The US Navy claims to have discovered a “game changing” technology that can make liquid hydrocarbon fuel from sea water.
Researchers from the US Naval Research Lab (NRL) have already developed a proof-of-concept of the technology for the “recovery of carbon dioxide and hydrogen from seawater and conversion to a liquid hydrocarbon fuel”, and have managed to fly a model aeroplane with an unmodified combustion engine on the seawater-based fuel in a test.
The technology uses a NRL electrolytic cation exchange module (E-CEM) to remove the carbon dioxide from the water while simultaneously producing hydrogen. The two gases are then converted to liquid hydrocarbons by a metal catalyst in a reactor system.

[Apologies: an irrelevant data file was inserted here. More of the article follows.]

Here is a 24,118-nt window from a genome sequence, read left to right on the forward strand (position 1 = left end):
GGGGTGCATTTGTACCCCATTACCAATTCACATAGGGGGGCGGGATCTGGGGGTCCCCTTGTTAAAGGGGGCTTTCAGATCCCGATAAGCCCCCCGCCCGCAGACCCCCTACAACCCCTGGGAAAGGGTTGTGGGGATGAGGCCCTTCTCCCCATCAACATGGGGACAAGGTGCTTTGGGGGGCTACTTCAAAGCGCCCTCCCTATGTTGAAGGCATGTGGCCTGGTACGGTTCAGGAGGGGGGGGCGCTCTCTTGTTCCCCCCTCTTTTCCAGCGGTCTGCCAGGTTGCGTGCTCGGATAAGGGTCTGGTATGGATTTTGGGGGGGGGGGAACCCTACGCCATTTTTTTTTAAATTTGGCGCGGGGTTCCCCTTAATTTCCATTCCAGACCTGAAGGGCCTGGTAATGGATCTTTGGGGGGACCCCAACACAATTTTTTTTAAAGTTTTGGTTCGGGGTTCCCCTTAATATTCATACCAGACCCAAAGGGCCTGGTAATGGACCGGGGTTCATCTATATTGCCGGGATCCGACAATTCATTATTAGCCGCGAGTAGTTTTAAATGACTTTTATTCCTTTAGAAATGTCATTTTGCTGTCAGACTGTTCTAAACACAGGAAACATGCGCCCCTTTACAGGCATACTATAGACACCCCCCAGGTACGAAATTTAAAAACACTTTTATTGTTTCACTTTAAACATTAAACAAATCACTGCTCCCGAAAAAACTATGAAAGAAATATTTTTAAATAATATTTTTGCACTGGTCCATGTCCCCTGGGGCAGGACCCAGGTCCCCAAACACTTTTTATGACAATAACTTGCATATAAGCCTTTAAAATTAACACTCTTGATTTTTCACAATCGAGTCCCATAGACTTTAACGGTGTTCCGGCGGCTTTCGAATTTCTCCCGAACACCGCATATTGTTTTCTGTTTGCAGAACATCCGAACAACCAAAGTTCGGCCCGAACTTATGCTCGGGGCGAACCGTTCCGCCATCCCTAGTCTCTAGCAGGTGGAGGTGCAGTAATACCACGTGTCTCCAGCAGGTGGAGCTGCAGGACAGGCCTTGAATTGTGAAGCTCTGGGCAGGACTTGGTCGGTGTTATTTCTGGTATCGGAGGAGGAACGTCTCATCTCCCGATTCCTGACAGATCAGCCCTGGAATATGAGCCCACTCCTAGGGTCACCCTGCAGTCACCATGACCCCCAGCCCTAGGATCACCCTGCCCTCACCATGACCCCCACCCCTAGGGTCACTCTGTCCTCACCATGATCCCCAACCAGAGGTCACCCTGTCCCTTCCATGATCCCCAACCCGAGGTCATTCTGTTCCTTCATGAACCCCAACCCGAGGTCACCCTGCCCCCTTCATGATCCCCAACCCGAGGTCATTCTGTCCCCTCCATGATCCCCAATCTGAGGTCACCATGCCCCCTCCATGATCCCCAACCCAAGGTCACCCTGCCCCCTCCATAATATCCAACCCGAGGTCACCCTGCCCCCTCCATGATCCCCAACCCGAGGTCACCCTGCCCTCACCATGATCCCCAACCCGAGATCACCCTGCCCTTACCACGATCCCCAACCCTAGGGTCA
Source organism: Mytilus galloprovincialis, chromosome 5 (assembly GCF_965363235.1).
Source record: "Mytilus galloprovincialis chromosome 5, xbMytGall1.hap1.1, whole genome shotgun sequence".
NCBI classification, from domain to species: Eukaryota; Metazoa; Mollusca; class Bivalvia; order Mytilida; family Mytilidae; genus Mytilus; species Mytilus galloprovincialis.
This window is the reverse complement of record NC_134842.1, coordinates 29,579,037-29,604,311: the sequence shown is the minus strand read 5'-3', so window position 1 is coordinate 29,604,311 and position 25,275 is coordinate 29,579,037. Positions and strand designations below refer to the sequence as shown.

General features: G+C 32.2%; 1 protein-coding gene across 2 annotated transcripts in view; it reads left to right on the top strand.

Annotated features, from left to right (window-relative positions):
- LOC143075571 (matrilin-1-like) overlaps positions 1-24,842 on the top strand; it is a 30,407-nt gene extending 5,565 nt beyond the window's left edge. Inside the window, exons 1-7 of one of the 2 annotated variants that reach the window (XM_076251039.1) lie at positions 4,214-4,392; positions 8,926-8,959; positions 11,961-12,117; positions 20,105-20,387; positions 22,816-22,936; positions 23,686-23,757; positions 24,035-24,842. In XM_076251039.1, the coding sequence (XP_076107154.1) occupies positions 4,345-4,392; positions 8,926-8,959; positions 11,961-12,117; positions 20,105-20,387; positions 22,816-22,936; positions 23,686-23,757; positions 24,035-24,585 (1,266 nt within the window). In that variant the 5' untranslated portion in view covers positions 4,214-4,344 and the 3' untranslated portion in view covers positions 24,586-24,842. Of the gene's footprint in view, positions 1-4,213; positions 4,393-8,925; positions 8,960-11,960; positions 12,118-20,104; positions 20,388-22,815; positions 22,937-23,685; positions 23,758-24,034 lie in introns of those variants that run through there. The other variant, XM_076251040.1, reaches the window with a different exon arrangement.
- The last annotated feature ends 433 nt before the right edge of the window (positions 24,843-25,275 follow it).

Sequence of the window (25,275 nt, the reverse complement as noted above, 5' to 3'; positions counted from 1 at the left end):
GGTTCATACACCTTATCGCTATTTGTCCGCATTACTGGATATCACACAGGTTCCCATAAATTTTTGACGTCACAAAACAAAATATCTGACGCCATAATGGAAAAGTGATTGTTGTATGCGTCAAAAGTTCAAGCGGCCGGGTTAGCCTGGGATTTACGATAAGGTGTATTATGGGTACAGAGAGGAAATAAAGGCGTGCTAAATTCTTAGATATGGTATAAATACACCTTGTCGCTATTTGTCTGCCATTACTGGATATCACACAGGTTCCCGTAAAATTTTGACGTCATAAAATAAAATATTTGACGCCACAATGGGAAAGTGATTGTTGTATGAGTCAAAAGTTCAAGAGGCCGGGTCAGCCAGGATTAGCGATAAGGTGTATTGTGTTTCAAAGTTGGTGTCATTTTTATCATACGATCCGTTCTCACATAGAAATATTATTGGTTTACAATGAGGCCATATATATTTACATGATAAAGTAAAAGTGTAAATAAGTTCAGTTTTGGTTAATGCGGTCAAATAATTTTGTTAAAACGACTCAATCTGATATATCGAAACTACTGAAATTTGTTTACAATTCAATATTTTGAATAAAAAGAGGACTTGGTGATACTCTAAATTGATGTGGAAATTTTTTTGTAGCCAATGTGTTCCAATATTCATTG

Dr. Heather Willauer, NRL research chemist, said:
“In close collaboration with the Office of Naval Research P38 Naval Reserve program, NRL has developed a game changing technology for extracting, simultaneously, CO2 and H2 from seawater.
This is the first time technology of this nature has been demonstrated with the potential for transition, from the laboratory, to full-scale commercial implementation.”
Whilst the test was successful, the technology is still seven to ten years from commercial viability, and the fuel produced by the process will cost £0.47 – £0.96 per litre.